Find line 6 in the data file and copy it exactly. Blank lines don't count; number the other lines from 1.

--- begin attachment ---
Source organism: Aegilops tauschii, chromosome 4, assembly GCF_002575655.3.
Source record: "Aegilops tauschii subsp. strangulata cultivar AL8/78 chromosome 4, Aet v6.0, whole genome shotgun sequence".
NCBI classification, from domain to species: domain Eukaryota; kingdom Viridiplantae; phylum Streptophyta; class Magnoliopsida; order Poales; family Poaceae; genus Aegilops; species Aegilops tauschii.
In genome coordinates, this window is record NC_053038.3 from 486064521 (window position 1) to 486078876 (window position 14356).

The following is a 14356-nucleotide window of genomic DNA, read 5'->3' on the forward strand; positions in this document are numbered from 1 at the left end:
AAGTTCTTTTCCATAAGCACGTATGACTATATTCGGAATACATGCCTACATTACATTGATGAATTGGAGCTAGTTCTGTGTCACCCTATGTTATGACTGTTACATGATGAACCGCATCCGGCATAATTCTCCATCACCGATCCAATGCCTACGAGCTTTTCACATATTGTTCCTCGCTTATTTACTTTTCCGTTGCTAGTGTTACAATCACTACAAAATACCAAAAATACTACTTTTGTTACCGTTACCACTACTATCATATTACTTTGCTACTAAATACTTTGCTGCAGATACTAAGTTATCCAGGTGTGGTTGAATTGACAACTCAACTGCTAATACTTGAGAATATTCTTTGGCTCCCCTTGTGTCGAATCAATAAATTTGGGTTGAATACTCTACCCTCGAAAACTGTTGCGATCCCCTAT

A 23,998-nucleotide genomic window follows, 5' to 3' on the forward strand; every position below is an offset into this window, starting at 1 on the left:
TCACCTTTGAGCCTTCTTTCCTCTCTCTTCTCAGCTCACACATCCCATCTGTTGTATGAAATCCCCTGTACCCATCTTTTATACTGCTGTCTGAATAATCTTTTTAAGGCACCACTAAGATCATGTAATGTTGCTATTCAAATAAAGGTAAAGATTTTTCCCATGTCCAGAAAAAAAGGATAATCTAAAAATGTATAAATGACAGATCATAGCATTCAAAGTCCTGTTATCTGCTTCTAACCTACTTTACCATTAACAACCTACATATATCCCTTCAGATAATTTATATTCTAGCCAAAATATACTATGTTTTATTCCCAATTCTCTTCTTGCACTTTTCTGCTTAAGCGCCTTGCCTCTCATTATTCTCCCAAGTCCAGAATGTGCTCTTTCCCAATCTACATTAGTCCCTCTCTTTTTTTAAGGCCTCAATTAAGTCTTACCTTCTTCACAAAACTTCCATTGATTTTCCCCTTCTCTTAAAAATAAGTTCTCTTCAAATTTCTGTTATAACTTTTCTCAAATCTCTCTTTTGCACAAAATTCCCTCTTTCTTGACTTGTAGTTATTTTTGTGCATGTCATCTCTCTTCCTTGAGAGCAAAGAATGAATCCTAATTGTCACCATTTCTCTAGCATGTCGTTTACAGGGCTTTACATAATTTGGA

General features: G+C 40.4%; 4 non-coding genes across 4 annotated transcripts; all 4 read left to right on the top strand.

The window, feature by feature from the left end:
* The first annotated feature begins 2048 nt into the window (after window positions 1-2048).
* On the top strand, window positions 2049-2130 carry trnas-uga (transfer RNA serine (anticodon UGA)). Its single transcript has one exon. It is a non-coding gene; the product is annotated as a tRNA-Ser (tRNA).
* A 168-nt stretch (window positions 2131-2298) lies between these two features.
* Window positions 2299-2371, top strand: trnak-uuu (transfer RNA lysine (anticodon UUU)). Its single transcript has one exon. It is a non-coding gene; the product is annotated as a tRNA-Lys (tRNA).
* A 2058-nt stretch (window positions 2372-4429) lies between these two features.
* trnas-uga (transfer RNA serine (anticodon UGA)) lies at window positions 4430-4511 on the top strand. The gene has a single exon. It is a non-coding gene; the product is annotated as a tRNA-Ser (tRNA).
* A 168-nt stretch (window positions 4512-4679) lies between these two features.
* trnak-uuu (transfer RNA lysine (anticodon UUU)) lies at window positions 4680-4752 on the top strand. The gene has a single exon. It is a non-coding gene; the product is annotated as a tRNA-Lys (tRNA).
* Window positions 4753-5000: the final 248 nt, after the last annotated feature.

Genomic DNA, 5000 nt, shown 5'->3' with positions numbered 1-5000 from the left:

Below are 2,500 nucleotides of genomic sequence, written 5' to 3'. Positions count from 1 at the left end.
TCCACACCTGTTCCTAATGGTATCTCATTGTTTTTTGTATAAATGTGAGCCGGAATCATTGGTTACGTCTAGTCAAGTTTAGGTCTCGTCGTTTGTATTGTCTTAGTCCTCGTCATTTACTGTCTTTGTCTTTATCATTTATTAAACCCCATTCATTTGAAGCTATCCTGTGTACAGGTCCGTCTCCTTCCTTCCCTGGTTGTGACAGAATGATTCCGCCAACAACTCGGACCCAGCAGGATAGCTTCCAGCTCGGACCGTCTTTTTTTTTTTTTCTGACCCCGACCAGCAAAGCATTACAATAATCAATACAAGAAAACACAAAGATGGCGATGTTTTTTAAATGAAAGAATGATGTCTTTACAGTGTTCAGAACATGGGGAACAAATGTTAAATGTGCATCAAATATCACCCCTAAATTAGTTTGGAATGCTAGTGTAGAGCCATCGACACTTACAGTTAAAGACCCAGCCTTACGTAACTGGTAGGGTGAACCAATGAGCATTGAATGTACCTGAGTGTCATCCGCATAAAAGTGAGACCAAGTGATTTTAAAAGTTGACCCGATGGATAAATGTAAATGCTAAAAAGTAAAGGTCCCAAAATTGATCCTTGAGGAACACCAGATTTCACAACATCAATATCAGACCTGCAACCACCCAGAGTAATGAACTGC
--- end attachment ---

AAGTTCTTTTCCATAAGCACGTATGACTATATTCGGAATACATGCCTACATTACATTGATGAATTGGAGCTAGTTCTGTGTCACCCTATGTTATGACTGTTACATGATGAACCGCATCCGGCATAATTCTCCATCACCGATCCAATGCCTACGAGCTTTTCACATATTGTTCCTCGCTTATTTACTTTTCCGTTGCTAGTGTTACAATCACTACAAAATACCAAAAATACTACTTTTGTTACCGTTACCACTACTATCATATTACTTTGCTACTAAATACTTTGCTGCAGATACTAAGTTATCCAGGTGTGGTTGAATTGACAACTCAACTGCTAATACTTGAGAATATTCTTTGGCTCCCCTTGTGTCGAATCAATAAATTTGGGTTGAATACTCTACCCTCGAAAACTGTTGCGATCCCCTAT